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Wyoming Ultimate Crush

Crappie Rage

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We hit the road on the last Sunday in August and drove non stop 13 hours to Wyoming. We had permission to hunt 700 acres that had whitetails and maybe a few mulies. We had never been there before and had only seen the place in aerial photos. The season opened on Wednesday the first and we had a plan.

For two days we scouted and secured permission to hunt a couple other spots, making sure to stay a long ways away from where we would be hunting. We hung two portables near a river for whitetails, both of them on the edge of cover. One where we had seen two good bucks and one where we could see a long ways.

Day 1 found Dave and Matt on the whitetail stands and me trying to figure out a group of mulies on the other property. Everyone saw deer but nothing close enough to shoot. The observation stand was moved closer to where deer were seen. I was able to watch a group of mulies leave an alfala field and bed not far in some thicker brush.

Dave and I went to the whitetail spot that evening and Matt went to the alfalfa field with his pop up blind. Again Dave and I saw deer, but nothing close enough to shoot. Dave was seeing deer pop up off the thick stuff on the river for 70 yards, walk by a big cottonwood and go back into the thick stuff. How ever they were 100 yards down from his tree.

Matt is in his pop up blind in the field 50 yards from any cover. The group of mulies comes out into the field right on cue. They stare at the blind for a little bit and go right on to feeding. It takes an hour and finally a nice buck is 30 yards away but facing straight on. Just then a doe gets behind the blind and gets a little freaked, the buck runs out to 60 yards, Matt ranges him and he goes another 10. Matt fires and smokes this Wyoming trophy. Buck did not go 40 yards.


Day 2

Dave again heads to the whitetail spot and I go back for another group of mulies bedding in a sorgum field. My mulies do not show up for the first time in 3 days. Dave has a big 9 point we have seen 2 times come up on the road and down again 100 yards away and that is all he can take. We moved the stand to that cottonwood late that morning.

That evening, Dave and I both go after whitetails. I see a does and fawns and some bucks a long way out. Dave's move is right on. Without a sound the big 9 is 15 yards away and moving. Dave is able to pick up his bow, but the buck stops right next to his tree at 8 yards. This stand is not very high and there is no cover between Dave and the buck. Dave does not move for 2 minutes until the buck starts to walk again. He draws and shoots very quickly and hits him perfect. The buck does not go 70 yards.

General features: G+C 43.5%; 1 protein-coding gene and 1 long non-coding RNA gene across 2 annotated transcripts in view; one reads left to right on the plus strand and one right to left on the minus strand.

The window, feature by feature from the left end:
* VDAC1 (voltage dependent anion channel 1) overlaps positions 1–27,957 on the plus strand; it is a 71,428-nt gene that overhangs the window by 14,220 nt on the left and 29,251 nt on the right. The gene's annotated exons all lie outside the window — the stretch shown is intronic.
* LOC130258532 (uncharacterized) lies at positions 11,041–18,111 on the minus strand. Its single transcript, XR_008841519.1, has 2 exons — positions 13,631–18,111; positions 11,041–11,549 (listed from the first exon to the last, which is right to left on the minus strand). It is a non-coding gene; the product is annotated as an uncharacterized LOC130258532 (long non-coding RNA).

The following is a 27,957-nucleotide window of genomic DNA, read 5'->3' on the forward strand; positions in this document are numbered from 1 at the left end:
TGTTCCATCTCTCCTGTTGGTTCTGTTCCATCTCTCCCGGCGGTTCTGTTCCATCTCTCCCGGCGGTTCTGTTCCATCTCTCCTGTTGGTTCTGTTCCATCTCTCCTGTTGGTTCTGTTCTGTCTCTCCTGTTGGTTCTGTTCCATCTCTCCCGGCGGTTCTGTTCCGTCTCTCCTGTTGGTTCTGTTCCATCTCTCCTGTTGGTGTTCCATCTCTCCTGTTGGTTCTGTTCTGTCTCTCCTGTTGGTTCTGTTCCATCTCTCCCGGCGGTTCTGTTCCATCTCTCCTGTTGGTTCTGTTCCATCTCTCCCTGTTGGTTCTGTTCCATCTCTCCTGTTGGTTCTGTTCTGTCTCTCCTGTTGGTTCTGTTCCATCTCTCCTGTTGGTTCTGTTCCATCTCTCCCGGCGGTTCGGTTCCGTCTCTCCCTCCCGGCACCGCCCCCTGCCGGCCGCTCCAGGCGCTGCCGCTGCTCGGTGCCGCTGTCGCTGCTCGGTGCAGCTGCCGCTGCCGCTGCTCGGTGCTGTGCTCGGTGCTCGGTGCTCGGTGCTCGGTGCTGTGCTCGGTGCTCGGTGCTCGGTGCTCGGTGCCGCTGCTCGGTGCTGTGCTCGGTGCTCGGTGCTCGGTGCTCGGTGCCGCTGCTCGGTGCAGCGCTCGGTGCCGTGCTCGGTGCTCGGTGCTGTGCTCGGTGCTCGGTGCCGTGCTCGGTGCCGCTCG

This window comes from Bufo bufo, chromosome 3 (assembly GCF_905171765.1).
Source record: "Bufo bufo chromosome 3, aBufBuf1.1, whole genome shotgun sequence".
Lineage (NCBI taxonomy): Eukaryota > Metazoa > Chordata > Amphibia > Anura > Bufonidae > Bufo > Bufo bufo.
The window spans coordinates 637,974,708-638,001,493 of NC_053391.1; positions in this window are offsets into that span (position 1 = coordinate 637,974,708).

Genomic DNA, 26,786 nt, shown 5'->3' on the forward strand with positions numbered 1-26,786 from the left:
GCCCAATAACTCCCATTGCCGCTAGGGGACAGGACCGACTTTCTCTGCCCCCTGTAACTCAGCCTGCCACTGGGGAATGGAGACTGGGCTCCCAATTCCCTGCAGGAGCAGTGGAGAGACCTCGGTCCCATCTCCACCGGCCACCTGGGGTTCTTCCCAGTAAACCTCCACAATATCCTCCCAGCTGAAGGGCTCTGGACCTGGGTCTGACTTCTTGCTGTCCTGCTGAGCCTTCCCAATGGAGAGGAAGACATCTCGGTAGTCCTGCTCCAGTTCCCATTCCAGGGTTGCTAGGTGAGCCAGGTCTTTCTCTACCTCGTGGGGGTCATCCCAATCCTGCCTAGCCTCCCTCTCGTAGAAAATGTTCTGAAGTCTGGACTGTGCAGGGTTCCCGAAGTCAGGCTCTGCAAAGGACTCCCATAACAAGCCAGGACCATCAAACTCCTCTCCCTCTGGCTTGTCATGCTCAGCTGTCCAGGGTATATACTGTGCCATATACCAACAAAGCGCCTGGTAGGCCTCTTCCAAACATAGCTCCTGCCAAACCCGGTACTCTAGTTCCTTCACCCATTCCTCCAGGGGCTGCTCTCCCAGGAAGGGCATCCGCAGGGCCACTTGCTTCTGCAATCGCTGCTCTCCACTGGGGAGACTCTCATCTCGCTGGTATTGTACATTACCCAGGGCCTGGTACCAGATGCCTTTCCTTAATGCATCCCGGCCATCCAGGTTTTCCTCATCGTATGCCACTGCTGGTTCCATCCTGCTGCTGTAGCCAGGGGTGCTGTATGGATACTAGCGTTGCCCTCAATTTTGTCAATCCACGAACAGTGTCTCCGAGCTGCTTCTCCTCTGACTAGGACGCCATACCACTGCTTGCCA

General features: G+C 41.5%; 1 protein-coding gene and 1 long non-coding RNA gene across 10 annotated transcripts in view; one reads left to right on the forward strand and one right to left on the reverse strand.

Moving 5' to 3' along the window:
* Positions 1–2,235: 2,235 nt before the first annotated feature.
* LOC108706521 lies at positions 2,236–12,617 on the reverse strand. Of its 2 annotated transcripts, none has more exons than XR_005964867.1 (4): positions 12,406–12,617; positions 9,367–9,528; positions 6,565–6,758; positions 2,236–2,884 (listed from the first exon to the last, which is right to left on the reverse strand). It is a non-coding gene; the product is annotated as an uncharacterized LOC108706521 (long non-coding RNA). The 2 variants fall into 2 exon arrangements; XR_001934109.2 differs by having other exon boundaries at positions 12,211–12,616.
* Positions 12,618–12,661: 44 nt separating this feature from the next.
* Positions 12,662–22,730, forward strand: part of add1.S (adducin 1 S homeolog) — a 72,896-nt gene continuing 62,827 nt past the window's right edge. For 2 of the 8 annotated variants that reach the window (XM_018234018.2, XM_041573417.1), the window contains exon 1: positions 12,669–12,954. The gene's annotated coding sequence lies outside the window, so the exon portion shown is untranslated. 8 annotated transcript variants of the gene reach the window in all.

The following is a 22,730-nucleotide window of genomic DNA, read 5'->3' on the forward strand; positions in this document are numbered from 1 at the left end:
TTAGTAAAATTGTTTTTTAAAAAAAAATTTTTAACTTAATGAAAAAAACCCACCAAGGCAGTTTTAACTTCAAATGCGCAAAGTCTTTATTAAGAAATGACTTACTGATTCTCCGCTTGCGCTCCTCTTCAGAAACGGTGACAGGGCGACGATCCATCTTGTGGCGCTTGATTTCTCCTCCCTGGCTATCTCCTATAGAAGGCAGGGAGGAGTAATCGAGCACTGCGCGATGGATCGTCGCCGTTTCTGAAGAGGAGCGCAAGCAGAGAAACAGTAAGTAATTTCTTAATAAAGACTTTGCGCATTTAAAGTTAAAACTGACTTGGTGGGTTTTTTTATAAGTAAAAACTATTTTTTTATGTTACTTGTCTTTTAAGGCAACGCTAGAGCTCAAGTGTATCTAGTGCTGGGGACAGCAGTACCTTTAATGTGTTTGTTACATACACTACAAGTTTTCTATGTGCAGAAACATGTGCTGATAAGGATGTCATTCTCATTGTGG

Day 3

Feeling a little left out and under a little pressure to close the deal and get us home, I headed for whitetails that morning. Only saw a few mulie does and one 5X2 whitetail that I would love to see 2 years from now. When Matt and Dave came and picked me up, they let me know they spotted a group of mulie bucks with 2 big ones in the group. They said they left a field and had gone through a small area and both were confident they would use that same area to return.

That night Matt and took the pop up blind and planned out ambush. Matt would try to film a kill. The wind was right for the funnel if only the deer would cooperate. After 1.5 hot hours in the blind Matt and I saw him at the same time. I have never killed a mule deer but have hunted them twice before and when he was 25 yards from the blind I knew he was big. Matt says "shoot him, he's right there!" I drew and have not had that much trouble being steady since I was 25 years old. Matt says 20 yards and I finally let go. The shot looked good, but may have been a hair low. The buck ran up a small hill and stopped. I grabbed my backup arrow and Matt opened a window. Matt says 40 yards and the second shot was off. This one would only cut the brisket. Later both distance estimates are determined to be 5 yards short.

After 30 seconds we can see the deer walking away with blood covering both front feet. He laid down with his mouth open looking bad. Then when we thought we would see him expire, here comes a train. As the train got near he spooked and shot out of there like a bullet. We got out of the blind and walked up a small hill. 70 yards from where he was laying were a patch of bushes, the only cover around. After 30 seconds, I could see an antler sticking up from the brush and knew it was over. The train just sped up the process.

When we look back on this trip we can see we made almost no mistakes. Scouting from afar. Not going into the whitetail cover and busting them out. Spot and ambush instead of spot and stalk. We also had 3 shot opportunities and 3 kills.

The 13 hours home didn't seem so bad.


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Great story and photos! Thanks for sharing. As for the date, who cares, the pics are awesome, just photoshop it out or photoshop in the actual date........

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